And now for a new feature on the blog which I’ll call my Throwback Thursday reviews where I revisit an older film title or perhaps watch it for the first time and offer my thoughts. Being that I gave this new category the fancy title I did, I’ll do my best to post such reviews on that alliterated day following Wednesday and before Friday.
We begin with Michael Mann’s The Last of the Mohicans, which I hadn’t watched since it came out 22 years ago. Since then, Mann has gone onto to direct such great films as Heat and The Insider, as well as disappointments (in my view) like Ali and Public Enemies. And of course lead actor Daniel Day-Lewis has become one of the greatest actors of his (or all) time and won two Oscars in recent years.
This was actually Day-Lewis’s follow-up feature since winning his first Best Actor Academy Award for 1989’s My Left Foot. It’s based on the James Fenimore Cooper novel and the original 1936 picture of the same name. It is set in 1757 during the French and Indian War with Day-Lewis as Hawkeye, a Caucasian raised by the Mohican Tribe. They are drawn into the British/French conflict when their friends are murdered. Circumstances dictate Nathaniel and his tribal family members escort British Major Heyward (Steven Waddington) and the two daughters (Madeline Stowe, Jodhi May) of a colonel to a fort.
Their journey becomes treacherous when the British’s Huron Tribe guide Magua (Wes Studi) betrays them. Turns out he’s working for the French – sort of. Along the way, Nathaniel and the daughter Cora, played by Stowe, fall in love and that doesn’t sit well with Major Heyward, who plans to marry her.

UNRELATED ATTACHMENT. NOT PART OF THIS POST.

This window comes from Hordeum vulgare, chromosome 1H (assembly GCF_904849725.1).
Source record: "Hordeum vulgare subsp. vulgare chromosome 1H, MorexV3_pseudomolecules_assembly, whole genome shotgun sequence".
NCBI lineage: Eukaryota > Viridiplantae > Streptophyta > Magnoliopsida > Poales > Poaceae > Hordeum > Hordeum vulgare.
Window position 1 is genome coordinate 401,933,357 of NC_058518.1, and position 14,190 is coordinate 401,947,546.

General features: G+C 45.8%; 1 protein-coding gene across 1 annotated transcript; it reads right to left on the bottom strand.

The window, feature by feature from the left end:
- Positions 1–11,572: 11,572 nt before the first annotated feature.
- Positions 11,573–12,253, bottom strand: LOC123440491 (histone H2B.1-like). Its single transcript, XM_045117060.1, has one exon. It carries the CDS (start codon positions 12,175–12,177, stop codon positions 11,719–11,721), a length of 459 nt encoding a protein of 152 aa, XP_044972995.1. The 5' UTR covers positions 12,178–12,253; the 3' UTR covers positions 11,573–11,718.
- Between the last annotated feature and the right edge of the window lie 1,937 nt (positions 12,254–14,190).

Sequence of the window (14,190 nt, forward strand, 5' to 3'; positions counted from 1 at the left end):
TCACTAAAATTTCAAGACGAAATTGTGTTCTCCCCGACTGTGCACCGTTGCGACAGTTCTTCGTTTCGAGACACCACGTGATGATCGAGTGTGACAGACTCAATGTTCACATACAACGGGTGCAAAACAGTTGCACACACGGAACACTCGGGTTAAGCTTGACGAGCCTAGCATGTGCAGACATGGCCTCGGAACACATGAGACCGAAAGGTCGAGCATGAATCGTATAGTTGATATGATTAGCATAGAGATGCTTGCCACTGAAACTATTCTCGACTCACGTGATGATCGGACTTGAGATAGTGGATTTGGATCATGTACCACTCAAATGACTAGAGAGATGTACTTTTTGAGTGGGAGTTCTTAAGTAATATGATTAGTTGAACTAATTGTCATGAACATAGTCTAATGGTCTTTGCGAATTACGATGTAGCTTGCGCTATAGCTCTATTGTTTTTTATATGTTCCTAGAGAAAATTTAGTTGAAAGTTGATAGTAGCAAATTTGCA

I must admit that I remembered very little about The Last of the Mohicans before my re-watching of it other than generally liking it over two decades ago. And, today, that statement still holds true. There is much to truly admire. First off, the picture is stunningly gorgeous from its landscapes to terrific art direction and cinematography and set design. The battle sequences are well-choreographed and often thrilling. Day-Lewis, unsurprisingly, makes for a rock solid leading man.
His performance is matched only by Studi’s, whose Magua is a fascinating character. Even though he may be the villain, we can at least understand his perspective on things and it elevates him to more than just your typical bad guy. In fact, if screenwriters Mann and Christopher Crowe had gone even further in exploring Magua’s story, Mohicans would have perhaps been better off for it. They could’ve easily filled that screen time and jettisoned the pic’s main flaw: a boring and uninspiring love story between Hawkeye and Cora.
The fault lies nowhere with either Day-Lewis or Stowe, who’s perfectly adequate in the part. It’s just that their romantic subplot is never interesting and their dialogue together is clichéd. I never fully understood why they fell for one another so quickly and passionately other than movie rules dictate that it be so.
Having said that, there’s more than enough good in Mohicans to outweigh the not so good. And if you haven’t seen it, it’s definitely worth a look.
*** (out of four)
And that’s my inaugural Throwback Thursday movie review, folks! Look for the next one Saturday… or, wait… how does this work again??